The latest Survey USA poll for KSTP television finds Gov. Tim Walz with a commanding 18-point lead over GOP challenger Scott Jensen – 51% to 33%. Walz in this survey prevails among three crucial groups of voters by huge margins – women (58% to 30%), independents (53% to 23%) and suburbanites (47% to 35%).
This is a big change from MinnPost’s early June poll of likely voters by Change Research showing Walz with a narrow 42% to 40% lead over Jensen and an early May KSTP poll of likely voters showing Walz ahead by only 44% to 39%.
This latest survey, conducted from Aug. 30 through Sept. 4, is weighted by gender, age, education and home ownership to reflect the state population and has a margin of error of 4.9% among the 567 likely voters sampled. SurveyUSA’s methods receive an “A” grade from Nate Silver’s 538 analysis site. The site has found no detectable bias toward Democrats and Republicans in the pollster’s surveys.
The partisan breakdown of the survey’s likely voters – 35% GOPers and Democrats and 26% independents, reveals no obvious partisan bias in the respondents. Thirty-five percent of the poll’s likely voters label themselves conservative and 21% liberal.
One clue to Jensen’s lagging performance can be found in likely voters’ views on abortion. A considerable 68% of likely voters oppose overturning the Roe v. Wade Supreme Court decision. Fully, 40% of likely voters indicate the abortion issue will “very likely” influence their voting in the governor’s race and in that group, Walz lead Jensen by 50 points – 71% to 21%. That finding suggests the Alliance for a Better Minnesota’s media ads attacking Jensen on abortion have proven effective with many voters.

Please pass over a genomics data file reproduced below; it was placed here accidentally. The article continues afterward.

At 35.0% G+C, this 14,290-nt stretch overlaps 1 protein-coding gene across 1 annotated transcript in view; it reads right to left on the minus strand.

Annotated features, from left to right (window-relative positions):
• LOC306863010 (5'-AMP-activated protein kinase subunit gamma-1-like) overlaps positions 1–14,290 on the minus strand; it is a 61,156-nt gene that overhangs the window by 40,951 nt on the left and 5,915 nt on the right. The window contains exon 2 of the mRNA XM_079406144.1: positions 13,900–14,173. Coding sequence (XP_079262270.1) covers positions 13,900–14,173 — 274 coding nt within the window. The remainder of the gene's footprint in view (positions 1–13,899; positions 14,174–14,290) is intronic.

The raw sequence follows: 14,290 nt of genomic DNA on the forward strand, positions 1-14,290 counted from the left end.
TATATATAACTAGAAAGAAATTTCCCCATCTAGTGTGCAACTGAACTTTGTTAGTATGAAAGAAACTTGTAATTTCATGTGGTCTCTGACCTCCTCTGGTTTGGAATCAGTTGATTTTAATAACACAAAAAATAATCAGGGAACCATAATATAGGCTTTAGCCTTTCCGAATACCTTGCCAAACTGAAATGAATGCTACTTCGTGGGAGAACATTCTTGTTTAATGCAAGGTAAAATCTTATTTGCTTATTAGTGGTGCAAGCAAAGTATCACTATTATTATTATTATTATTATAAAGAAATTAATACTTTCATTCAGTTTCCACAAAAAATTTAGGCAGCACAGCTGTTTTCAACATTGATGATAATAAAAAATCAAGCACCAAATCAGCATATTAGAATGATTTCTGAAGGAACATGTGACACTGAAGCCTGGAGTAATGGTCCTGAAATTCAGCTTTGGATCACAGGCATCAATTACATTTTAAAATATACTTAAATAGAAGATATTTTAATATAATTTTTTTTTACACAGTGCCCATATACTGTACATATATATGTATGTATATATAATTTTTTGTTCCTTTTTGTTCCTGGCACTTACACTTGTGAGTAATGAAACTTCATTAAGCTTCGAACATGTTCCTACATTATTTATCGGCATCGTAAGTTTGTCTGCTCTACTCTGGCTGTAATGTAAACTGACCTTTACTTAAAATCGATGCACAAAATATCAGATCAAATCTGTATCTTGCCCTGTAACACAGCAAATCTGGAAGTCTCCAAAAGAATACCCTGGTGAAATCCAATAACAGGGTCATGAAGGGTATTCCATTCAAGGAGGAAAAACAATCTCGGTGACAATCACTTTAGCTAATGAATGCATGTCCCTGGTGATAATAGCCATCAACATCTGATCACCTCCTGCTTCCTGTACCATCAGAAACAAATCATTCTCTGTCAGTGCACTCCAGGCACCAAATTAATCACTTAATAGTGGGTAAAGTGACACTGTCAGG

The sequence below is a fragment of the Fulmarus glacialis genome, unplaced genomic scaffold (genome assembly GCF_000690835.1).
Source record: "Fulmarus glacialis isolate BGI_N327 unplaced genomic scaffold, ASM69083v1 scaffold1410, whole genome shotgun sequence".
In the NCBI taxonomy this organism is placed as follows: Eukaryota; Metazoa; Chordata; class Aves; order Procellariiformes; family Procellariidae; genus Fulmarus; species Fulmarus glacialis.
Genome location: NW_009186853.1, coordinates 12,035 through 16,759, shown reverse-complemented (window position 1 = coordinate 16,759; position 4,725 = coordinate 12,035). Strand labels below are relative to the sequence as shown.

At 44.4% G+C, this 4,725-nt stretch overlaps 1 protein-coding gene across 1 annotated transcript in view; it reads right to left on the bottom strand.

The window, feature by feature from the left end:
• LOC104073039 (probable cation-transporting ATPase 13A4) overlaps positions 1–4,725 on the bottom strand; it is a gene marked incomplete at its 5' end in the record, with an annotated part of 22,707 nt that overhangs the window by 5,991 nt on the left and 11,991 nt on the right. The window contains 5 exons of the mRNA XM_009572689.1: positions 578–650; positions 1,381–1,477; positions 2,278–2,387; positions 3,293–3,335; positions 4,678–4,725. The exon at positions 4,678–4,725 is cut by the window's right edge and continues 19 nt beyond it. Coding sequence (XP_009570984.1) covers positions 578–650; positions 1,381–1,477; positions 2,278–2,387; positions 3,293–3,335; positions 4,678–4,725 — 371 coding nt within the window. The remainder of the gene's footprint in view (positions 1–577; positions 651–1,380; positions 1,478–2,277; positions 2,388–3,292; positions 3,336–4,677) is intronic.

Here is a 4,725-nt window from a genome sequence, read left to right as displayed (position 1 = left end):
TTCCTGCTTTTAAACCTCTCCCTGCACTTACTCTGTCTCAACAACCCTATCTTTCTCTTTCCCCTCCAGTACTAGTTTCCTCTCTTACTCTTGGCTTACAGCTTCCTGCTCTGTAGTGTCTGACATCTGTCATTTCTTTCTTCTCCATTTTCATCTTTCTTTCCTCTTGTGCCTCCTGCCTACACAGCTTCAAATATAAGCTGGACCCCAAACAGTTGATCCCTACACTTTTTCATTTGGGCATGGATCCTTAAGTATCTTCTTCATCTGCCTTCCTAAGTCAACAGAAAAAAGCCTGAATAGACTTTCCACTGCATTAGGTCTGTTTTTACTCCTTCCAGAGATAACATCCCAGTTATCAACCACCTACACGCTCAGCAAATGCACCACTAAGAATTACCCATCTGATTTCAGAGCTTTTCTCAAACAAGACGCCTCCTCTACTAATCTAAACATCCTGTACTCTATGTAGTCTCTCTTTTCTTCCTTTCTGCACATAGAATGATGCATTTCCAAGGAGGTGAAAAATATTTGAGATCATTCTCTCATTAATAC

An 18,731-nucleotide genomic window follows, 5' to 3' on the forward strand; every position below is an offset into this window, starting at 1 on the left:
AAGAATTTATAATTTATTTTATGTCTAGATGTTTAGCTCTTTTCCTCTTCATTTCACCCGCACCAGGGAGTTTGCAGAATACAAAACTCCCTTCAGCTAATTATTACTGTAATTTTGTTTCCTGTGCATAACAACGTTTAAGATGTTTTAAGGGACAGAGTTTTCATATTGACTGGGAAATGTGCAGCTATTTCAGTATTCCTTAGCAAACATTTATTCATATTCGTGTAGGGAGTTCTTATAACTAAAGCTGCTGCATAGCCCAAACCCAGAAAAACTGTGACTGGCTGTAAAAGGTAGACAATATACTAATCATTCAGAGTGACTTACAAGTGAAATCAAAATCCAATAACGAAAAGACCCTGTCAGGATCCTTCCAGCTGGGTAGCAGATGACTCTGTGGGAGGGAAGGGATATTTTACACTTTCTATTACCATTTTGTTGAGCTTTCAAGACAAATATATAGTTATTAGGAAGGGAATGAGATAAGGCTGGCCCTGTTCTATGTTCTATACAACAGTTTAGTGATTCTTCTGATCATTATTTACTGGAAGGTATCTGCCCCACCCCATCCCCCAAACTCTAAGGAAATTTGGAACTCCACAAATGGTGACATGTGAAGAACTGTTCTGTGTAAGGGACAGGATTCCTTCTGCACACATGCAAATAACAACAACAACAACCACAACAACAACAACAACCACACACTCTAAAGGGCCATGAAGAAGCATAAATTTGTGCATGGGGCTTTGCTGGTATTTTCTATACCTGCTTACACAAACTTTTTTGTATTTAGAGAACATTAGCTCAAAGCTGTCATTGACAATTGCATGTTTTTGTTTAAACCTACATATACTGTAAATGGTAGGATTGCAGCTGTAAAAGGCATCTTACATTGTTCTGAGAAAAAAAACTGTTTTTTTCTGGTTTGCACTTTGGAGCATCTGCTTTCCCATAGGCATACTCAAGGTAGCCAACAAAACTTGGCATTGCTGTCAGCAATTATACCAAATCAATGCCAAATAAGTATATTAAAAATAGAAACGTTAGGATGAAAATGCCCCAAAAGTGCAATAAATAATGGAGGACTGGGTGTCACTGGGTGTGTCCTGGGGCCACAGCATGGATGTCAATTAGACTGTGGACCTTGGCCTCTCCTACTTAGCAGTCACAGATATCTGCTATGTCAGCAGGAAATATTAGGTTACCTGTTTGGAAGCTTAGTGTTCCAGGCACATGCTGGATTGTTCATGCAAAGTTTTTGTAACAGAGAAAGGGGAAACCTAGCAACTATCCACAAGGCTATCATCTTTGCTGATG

The Jensen campaign also is woefully underfunded. The Walz campaign has outraised Jensen’s by a 10-1 margin and other groups, like the Alliance for a Better Minnesota, are spending considerably on Walz’s behalf. Is the Minnesota governor’s race over? It’s hard to see how Jensen makes this race competitive given how far behind he is in fundraising and poll support.
One clue that campaign messaging is key to Jensen’s lagging performance can be found in the more competitive races GOP candidates are running for their statewide offices as discovered by the survey.
GOP nominee for attorney general, Jim Schulz trails DFL incumbent Keith Ellison by only six points (46% to 40%). DFL Secretary of State Steve Simon has only a four-point lead over Republican nominee Kim Crockett (42% to 38%). The state auditor’s race between DFL incumbent Julie Blaha and GOPer Ryan Wilson is effectively tied with Blaha only leading by a single point at 38% to 37%.
The auditor race is the lowest profile of the statewide contests with the least amount of messaging by the campaigns. Its tied result in the poll indicates that Republicans this year are at parity with Democrats statewide absent significant campaign activity, just as they are tied with Democrats among party identifiers in the KSTP survey. Such parity demonstrates the big effect of abundant Democratic campaign messaging in the governor’s race. Campaigns matter.
The challenge for these other Republican statewide aspirants is to succeed while their top of the ticket nominee Jensen remains far behind and greatly underfunded. It may well be that the best GOP prospects in 2022 are for a repeat of the 1998 elections. In that year, Republican gubernatorial candidate Norm Coleman lost to insurgent Jesse Ventura while Republicans nevertheless won the races for secretary of state and state auditor.
This survey suggests that the Minnesota governor’s race was perhaps over before the fall campaigns began. It also raises questions about whether Republicans can win any statewide office in 2022. Will these polling challenges appear for the GOP in Congressional and state legislative races as well? If so, the red wave may turn out to be a red mirage.
Steven Schier is the emeritus Congdon Professor of Political Science at Carleton College in Northfield, Minnesota.